Learning a language? Come share your progress here!

Started by Legend, Dec 20, 2016, 06:31 AM

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the-pi-guy

Because spoken language has a couple thousand sounds yet we only have 26 letters. If you want to keep the language an alphabet, it'd be impossible to not have letters affect the pronunciation of other letters. Not that English couldn't do with a spelling reform but that could never get rid of all different pronunciations for the same chains of letters.
Just spell slaughter as slawter.  

There's a lot of reasons why English spelling is bad.  
Pronunciations change, and the spellings don't. For example the words knife and knight, once upon a time you'd pronounce the 'k'.

We also borrowed a lot of words from other languages like French especially, Greek, and others without properly changing it.  

Japanese doesn't have that issue, but it largely helps they have fewer sounds as well as a strictly phonetic character group.  

Legend

Just spell slaughter as slawter.  

There's a lot of reasons why English spelling is bad.  
Pronunciations change, and the spellings don't. For example the words knife and knight, once upon a time you'd pronounce the 'k'.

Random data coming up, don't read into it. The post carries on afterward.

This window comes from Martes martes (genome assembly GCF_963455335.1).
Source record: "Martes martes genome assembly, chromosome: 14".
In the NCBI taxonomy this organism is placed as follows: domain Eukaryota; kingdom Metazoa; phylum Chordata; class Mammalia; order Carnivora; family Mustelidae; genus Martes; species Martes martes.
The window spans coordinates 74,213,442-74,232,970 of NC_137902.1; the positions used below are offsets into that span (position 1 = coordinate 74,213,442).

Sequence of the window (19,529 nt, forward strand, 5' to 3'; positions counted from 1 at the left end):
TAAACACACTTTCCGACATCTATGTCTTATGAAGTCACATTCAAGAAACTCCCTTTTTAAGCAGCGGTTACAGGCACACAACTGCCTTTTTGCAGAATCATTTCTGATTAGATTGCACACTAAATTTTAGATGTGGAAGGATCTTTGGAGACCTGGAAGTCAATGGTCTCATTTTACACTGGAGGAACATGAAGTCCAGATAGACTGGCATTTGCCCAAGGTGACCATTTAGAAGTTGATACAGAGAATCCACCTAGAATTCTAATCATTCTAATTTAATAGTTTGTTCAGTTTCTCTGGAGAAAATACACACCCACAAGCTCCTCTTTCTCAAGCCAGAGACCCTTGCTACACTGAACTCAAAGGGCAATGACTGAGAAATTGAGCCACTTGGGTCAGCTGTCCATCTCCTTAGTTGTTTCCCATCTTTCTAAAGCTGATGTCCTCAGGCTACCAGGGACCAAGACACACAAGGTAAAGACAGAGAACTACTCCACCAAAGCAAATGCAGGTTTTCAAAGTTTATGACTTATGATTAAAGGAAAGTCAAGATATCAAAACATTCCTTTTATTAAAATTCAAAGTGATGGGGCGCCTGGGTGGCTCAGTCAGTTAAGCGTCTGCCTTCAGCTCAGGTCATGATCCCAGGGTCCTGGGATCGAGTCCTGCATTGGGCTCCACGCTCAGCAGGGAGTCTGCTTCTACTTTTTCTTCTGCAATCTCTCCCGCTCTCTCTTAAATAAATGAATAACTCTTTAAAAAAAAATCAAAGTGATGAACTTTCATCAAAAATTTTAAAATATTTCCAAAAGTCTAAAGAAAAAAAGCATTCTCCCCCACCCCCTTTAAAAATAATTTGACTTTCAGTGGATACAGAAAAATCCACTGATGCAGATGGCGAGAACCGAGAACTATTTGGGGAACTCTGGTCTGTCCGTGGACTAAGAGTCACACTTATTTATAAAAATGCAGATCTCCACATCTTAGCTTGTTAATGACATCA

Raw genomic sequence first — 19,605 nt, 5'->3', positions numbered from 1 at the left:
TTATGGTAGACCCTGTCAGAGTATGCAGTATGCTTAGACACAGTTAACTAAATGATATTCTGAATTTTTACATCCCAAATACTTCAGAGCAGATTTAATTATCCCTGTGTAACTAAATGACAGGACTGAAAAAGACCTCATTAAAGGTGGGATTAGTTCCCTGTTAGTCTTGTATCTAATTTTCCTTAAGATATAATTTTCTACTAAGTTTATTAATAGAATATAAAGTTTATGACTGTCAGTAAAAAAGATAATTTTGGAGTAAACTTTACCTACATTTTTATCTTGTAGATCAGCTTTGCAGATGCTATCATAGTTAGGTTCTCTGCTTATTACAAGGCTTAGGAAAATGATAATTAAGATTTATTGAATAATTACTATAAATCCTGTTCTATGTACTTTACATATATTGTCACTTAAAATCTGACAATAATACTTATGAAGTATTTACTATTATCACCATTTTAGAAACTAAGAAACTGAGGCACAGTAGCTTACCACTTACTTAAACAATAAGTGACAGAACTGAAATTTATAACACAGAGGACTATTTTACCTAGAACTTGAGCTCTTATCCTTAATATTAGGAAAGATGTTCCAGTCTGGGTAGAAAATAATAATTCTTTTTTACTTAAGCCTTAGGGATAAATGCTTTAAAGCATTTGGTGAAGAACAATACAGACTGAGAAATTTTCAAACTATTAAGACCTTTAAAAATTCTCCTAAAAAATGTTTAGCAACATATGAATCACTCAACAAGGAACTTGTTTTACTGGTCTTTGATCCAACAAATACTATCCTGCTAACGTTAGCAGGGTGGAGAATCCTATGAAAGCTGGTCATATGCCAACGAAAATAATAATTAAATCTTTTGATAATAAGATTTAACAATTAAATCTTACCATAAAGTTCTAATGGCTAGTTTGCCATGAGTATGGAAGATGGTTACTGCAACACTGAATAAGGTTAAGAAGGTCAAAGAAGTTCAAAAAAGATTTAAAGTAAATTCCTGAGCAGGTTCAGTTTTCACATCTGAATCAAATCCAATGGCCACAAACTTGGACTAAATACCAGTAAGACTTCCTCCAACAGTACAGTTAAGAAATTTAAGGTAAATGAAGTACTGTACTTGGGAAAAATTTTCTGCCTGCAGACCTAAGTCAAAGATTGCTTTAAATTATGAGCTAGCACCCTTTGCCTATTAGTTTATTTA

We also borrowed a lot of words from other languages like French especially, Greek, and others without properly changing it.  

Japanese doesn't have that issue, but it largely helps they have fewer sounds as well as a strictly phonetic character group.  
If slaughter becomes slawter, then what about lawyer and other words with "law" that doesn't sound like law?

Yeah English definitely has a lot of history that screw it up, but it's impossible to avoid completely. Would be interesting to see a computer attempt a spelling reform to try to get as few alternate pronunciations as possible. Or better yet, let the computer start from scratch and calculate how many letters are needed to get no alternate pronunciations within standard words.

the-pi-guy

If slaughter becomes slawter, then what about lawyer and other words with "law" that doesn't sound like law?
loiyer or something.  

Would be interesting to see a computer attempt a spelling reform to try to get as few alternate pronunciations as possible. Or better yet, let the computer start from scratch and calculate how many letters are needed to get no alternate pronunciations within standard words.
There's pretty much a whole field dedicated to this already.
Help:IPA/English - Wikipedia


There are some languages that have hundreds of sounds not in English, but English uses a pretty small subset of sounds.  

Legend

loiyer or something.  
There's pretty much a whole field dedicated to this already.
Help:IPA/English - Wikipedia


There are some languages that have hundreds of sounds not in English, but English uses a pretty small subset of sounds.  
Oh I didn't mean IPA. That's something every conlanger deals with. Guess it's pretty similar though.

the-pi-guy

Have you ever watched this?

the-pi-guy

I will probably have to take a Chinese course in the fall.  They aren't offering the Japanese course I could take, and I need another language credit.

But I'm nervous.  

Chinese is super different.  

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